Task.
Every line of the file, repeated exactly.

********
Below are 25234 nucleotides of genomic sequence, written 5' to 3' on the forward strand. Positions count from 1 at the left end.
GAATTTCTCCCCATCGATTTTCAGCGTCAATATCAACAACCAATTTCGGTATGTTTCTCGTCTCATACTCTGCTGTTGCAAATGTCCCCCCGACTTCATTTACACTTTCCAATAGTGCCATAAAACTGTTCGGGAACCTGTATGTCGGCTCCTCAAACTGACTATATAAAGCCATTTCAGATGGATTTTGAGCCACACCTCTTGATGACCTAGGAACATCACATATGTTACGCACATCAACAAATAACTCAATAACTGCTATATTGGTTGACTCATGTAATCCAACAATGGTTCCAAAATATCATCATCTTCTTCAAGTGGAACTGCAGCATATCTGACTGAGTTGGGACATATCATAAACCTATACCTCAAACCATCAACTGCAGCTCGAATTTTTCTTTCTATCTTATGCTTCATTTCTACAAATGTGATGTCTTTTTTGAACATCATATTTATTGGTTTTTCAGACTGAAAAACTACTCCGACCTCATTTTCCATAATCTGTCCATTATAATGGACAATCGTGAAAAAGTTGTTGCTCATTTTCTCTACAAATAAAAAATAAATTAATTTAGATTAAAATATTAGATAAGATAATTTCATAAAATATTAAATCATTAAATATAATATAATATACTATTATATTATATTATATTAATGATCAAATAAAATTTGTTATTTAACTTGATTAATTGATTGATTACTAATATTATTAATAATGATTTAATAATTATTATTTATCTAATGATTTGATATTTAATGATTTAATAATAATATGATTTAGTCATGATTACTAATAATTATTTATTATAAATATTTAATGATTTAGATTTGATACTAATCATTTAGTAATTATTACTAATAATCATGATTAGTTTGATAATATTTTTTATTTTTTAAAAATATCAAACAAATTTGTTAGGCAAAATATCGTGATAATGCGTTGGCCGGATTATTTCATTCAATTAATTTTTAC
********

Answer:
Below are 25234 nucleotides of genomic sequence, written 5' to 3' on the forward strand. Positions count from 1 at the left end.
GAATTTCTCCCCATCGATTTTCAGCGTCAATATCAACAACCAATTTCGGTATGTTTCTCGTCTCATACTCTGCTGTTGCAAATGTCCCCCCGACTTCATTTACACTTTCCAATAGTGCCATAAAACTGTTCGGGAACCTGTATGTCGGCTCCTCAAACTGACTATATAAAGCCATTTCAGATGGATTTTGAGCCACACCTCTTGATGACCTAGGAACATCACATATGTTACGCACATCAACAAATAACTCAATAACTGCTATATTGGTTGACTCATGTAATCCAACAATGGTTCCAAAATATCATCATCTTCTTCAAGTGGAACTGCAGCATATCTGACTGAGTTGGGACATATCATAAACCTATACCTCAAACCATCAACTGCAGCTCGAATTTTTCTTTCTATCTTATGCTTCATTTCTACAAATGTGATGTCTTTTTTGAACATCATATTTATTGGTTTTTCAGACTGAAAAACTACTCCGACCTCATTTTCCATAATCTGTCCATTATAATGGACAATCGTGAAAAAGTTGTTGCTCATTTTCTCTACAAATAAAAAATAAATTAATTTAGATTAAAATATTAGATAAGATAATTTCATAAAATATTAAATCATTAAATATAATATAATATACTATTATATTATATTATATTAATGATCAAATAAAATTTGTTATTTAACTTGATTAATTGATTGATTACTAATATTATTAATAATGATTTAATAATTATTATTTATCTAATGATTTGATATTTAATGATTTAATAATAATATGATTTAGTCATGATTACTAATAATTATTTATTATAAATATTTAATGATTTAGATTTGATACTAATCATTTAGTAATTATTACTAATAATCATGATTAGTTTGATAATATTTTTTATTTTTTAAAAATATCAAACAAATTTGTTAGGCAAAATATCGTGATAATGCGTTGGCCGGATTATTTCATTCAATTAATTTTTAC